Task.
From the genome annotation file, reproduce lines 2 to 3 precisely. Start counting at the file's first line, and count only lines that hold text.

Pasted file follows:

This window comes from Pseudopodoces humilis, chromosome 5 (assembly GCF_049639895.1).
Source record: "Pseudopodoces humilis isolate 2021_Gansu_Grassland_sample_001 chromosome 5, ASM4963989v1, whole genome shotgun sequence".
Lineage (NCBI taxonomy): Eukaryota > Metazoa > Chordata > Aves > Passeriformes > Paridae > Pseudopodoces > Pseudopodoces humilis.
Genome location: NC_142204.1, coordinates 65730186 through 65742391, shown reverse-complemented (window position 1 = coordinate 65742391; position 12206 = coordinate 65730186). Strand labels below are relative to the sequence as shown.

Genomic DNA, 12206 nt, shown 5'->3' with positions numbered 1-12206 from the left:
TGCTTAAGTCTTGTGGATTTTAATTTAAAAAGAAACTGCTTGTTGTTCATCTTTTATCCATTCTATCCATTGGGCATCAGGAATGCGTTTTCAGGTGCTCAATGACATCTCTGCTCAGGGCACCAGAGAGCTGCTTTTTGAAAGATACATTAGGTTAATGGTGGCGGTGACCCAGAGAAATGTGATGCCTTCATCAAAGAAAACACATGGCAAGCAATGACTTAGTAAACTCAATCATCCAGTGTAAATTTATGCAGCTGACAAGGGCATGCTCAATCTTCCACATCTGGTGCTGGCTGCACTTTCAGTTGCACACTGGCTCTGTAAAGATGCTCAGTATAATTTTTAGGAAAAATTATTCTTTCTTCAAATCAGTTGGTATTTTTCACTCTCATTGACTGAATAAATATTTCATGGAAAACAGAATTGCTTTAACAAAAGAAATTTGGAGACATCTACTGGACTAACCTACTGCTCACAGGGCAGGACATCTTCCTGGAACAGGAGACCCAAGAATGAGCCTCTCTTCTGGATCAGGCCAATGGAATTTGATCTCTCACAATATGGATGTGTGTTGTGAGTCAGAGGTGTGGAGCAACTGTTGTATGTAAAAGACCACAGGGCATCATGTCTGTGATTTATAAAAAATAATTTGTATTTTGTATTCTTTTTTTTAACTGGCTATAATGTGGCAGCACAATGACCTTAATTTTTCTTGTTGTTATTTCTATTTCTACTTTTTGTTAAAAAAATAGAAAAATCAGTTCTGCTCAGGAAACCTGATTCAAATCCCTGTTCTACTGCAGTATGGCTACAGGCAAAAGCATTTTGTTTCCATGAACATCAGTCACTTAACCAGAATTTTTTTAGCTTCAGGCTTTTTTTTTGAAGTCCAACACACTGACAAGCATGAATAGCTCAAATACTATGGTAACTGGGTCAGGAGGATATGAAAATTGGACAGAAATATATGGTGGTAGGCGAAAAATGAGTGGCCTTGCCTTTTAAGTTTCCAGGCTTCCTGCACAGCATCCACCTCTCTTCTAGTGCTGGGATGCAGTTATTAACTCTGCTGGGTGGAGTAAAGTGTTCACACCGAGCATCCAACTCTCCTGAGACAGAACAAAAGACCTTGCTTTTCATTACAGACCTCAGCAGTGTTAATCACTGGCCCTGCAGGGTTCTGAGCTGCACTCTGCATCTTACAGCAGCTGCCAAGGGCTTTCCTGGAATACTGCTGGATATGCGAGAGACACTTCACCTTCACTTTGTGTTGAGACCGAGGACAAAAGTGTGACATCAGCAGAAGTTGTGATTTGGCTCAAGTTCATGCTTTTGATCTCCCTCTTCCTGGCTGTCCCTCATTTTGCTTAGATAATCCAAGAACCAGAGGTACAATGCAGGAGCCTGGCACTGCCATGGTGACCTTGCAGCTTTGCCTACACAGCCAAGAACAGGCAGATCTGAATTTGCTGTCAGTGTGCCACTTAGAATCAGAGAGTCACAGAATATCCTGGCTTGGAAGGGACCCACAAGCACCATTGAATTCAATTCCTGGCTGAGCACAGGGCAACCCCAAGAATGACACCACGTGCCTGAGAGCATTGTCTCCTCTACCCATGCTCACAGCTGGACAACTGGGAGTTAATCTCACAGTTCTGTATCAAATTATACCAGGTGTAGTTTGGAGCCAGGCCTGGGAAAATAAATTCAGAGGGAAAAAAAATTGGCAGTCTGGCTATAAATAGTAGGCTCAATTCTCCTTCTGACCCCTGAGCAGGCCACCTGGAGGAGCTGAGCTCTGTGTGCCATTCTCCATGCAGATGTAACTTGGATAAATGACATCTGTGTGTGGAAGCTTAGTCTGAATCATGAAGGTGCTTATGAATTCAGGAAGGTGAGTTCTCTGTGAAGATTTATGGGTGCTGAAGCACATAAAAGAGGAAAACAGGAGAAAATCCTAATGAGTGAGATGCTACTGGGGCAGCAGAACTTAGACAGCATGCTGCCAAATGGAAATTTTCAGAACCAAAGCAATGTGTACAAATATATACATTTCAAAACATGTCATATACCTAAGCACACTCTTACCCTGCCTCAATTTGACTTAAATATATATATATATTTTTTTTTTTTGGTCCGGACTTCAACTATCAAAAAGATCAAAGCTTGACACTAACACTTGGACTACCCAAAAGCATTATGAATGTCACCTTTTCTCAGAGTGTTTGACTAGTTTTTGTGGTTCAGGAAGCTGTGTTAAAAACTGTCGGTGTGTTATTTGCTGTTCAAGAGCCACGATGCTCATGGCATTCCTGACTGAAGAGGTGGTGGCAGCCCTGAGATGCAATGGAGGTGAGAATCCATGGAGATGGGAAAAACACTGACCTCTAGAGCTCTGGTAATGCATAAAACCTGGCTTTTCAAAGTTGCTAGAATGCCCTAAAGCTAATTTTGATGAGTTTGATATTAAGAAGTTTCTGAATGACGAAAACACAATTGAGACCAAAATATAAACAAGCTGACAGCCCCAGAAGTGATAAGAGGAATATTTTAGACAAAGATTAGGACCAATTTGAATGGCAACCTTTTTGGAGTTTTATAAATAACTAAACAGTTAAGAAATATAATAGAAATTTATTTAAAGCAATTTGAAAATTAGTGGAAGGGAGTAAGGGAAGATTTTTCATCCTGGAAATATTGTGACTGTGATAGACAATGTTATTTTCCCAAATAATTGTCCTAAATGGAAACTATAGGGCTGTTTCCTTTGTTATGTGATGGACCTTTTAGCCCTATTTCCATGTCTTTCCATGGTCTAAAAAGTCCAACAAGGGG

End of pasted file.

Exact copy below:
Source record: "Pseudopodoces humilis isolate 2021_Gansu_Grassland_sample_001 chromosome 5, ASM4963989v1, whole genome shotgun sequence".
Lineage (NCBI taxonomy): Eukaryota > Metazoa > Chordata > Aves > Passeriformes > Paridae > Pseudopodoces > Pseudopodoces humilis.